A Victim Personal Statement (VPS) gives you the chance to tell the police how you have been affected as a result of the crime. It is different to a witness statement.
VPS helps the police, the prosecutor and the court to understand how you feel and the impact the crime has had on you, for example physically, emotionally or financially.
Your VPS could make a difference to your case. It can affect whether an alleged offender gets charged, or gets bail.
It also gives the judge/ magistrate the chance to understand how you have been affected when they pass the sentence.
You can say what you would like to in a VPS, for example you may want to mention if you feel vulnerable or intimidated / the impact it may have had on your family or your day-to-day life / if you are worried about the alleged offender being given bail. However, your VPS should not include your thoughts or opinion on how the alleged offender should be punished - this is for the magistrate or judge to decide.
Your VPS will become part of the case papers, and will be shared with the defendant, their lawyer(s), police, prosecution and the judge / magistrate. Certain information, such as your contact details, will not be included. The VPS will only be considered by the court if the defendant pleads guilty or is found guilty.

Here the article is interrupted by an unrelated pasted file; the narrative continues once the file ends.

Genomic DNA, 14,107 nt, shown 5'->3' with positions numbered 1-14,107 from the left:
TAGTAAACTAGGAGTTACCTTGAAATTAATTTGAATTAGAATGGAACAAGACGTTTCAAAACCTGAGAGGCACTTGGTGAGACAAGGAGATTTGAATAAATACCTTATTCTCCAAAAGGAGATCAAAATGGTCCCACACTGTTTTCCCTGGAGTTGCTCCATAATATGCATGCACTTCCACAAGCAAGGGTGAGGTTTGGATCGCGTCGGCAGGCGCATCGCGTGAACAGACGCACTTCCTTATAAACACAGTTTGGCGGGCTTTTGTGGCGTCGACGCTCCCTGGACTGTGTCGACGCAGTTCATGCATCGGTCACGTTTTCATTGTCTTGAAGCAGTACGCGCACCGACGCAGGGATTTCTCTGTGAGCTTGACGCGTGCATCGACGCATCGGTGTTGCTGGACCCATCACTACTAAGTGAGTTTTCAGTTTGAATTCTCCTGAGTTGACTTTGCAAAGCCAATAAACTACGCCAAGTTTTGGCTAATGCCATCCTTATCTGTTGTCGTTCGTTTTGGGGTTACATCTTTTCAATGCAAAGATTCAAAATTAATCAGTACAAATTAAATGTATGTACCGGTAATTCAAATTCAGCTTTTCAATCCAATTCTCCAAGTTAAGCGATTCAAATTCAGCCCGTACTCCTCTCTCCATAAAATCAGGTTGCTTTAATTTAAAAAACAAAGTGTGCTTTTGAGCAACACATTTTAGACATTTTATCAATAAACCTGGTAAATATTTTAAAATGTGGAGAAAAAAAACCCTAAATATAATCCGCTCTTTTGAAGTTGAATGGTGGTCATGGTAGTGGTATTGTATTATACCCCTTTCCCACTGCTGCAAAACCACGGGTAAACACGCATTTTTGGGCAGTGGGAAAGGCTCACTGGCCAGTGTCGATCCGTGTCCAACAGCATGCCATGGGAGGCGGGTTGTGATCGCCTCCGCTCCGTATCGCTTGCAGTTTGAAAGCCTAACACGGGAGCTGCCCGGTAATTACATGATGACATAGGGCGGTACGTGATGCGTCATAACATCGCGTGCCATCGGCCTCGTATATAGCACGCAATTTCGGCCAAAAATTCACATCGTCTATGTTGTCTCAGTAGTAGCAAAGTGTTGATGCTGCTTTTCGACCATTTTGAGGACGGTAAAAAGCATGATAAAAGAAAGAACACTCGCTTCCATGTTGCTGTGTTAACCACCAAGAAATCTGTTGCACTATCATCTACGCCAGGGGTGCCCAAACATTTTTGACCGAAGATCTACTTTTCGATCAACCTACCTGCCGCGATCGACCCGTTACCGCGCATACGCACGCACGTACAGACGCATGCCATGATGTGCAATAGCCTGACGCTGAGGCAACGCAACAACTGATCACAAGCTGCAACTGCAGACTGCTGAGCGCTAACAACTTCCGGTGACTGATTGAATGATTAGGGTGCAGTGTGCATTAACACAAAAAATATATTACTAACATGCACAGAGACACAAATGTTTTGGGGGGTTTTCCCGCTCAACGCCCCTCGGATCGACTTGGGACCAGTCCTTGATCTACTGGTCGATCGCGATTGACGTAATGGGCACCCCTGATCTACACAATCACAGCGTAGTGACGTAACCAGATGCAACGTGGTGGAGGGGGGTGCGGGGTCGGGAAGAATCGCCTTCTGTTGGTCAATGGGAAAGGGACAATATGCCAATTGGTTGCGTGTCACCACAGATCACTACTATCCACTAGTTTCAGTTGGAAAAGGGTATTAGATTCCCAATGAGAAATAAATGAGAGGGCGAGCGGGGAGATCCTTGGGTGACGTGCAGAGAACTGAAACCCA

If you would like to make a victim statement, please contact the officer in charge of your case. You can make more than one victim statement during the course of the investigation. You do not have to make a victim statement.
Your VPS will be treated in the same way as your evidential statement. Once made you may make additional statements to explain the impact the crime has had on you over time. For more information speak to the officer dealing with your case.
More information on Victim Personal Statements can be found in this leaflet